Touch and feel

By PrintWeek Team, Monday 29 October 2012

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Touch and feel

While the number of locations where wall coverings are being used has grown exponentially over the past few years, so has the array of different substrates available.

Different looks and textures have flitted in and out of fashion, but at the moment, textiles and environmental products are particularly popular, according to Michael Crook, product manager for sign and display at Antalis McNaugton.

“The more tactile products or interesting textured products are taking over now, because it creates a softer look than rigid sheets hanging around everywhere,” says Crook. This shift in the type of substrates that are used for wall graphics is a significant departure from where the industry started out a decade ago.

“Initially, big retail outlets would use self-adhesive vinyl, but within the past five years, things have really taken off with regards wall coverings,” says Crook. “As a result, substrate manufacturers have brought out digitally printable versions of what they’ve always produced, in addition to products developed by vinyl producers such as Mactac.”

Over the past few years in particular, substrate suppliers such as Antalis have been continually adding new products to keep pace with the number of printers who have started to diversifying into wall coverings.

“It’s a constantly moving market and we have to keep bringing in new products to meet demand,” explains Crook. “There’s also a growing demand from people who are looking for advice on buying new machines that allow them to do wall coverings.”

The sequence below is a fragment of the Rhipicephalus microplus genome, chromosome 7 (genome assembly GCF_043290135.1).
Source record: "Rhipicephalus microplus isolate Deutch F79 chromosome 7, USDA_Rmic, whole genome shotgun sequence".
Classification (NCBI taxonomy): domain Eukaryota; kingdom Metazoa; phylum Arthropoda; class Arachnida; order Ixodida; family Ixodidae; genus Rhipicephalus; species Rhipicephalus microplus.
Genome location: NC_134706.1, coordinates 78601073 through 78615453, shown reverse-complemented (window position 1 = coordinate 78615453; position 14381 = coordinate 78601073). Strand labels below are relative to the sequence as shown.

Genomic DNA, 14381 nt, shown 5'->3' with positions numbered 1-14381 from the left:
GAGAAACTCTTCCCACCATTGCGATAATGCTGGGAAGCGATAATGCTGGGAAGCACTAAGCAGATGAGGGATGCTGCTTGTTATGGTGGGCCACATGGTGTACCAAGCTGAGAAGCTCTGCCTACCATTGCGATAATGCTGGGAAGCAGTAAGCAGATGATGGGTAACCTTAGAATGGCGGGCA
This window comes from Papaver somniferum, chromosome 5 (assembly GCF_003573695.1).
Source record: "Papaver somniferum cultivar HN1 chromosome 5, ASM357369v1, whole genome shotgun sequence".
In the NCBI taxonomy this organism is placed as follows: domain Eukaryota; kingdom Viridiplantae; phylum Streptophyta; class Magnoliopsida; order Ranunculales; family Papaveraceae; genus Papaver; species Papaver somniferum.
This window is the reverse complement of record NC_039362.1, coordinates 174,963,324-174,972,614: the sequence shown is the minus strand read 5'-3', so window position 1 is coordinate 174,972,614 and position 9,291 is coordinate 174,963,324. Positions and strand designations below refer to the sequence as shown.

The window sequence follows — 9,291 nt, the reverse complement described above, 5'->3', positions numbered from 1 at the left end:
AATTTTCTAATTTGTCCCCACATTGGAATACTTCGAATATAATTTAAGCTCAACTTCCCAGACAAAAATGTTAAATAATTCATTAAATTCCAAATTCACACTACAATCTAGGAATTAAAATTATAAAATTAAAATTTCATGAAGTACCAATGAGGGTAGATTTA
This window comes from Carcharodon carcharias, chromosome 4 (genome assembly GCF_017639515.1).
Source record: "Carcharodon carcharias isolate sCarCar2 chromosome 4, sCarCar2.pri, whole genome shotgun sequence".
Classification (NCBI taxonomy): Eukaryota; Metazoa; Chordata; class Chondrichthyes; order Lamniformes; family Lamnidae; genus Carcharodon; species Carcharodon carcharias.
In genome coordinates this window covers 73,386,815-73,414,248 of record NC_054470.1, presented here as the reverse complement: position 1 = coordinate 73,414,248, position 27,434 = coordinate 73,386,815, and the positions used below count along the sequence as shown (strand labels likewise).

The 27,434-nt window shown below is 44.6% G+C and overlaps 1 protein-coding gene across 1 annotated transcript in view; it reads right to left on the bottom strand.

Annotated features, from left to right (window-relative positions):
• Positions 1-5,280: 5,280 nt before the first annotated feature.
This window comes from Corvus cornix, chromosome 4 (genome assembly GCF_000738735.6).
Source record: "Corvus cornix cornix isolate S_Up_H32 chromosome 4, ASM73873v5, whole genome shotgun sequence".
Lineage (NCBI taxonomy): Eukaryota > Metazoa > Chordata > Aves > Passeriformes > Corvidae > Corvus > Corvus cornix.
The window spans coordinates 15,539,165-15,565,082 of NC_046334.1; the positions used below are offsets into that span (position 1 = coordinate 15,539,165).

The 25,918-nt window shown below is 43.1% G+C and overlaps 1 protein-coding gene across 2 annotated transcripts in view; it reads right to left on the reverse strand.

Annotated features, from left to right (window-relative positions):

The good news for printers looking to break into this lucrative market is that there are few barriers to entry. There are a vast array of different entry-level large-format machines available, so it can be a bit of a minefield figuring out which is the best bit kit to go for, but most substrate providers are willing to offer advice in this area.

Whatever route you decide to go down, don’t rush into a decision, cautions Artworks Solutions managing director John Sulzmann.

“If you decide to buy, do your research well,” says Sulzmann. “Buy from one of the established market leaders and talk to other owners who have the machine you are looking at to make sure it does what the salesman says it can do.”





Innovative large-format printer Leach has “innovation in its blood”. Founded in the 1890s, the company’s longevity is largely attributable to its ability to predict the direction that the market is heading and then develop products to meet these future needs. In recent years, some of the company’s most successful products have tapped into the self-install trend that sales manager Nigel Moxley says has been one of the biggest shifts affecting the wall graphics industry. Although it offers some clever easy-to-install tension fabric systems, Leach has made the biggest splash with its Stik magnetic wallpaper, which is used by major retail groups including Arcadia and Gap. “They absolutely love it because we’ve completely cut out installation,” explains Moxley. “People have been doing magnetic graphics for years, but the magnets were expensive to buy and it was environmentally unfriendly because you had to dispose of them afterwards,” explains Moxley. “So the clever thing that we did was to permanently fix the magnet on the wall and then we ship out graphics with iron filings on the back. These can then simply be rolled onto the wall by in-store staff in seconds.”

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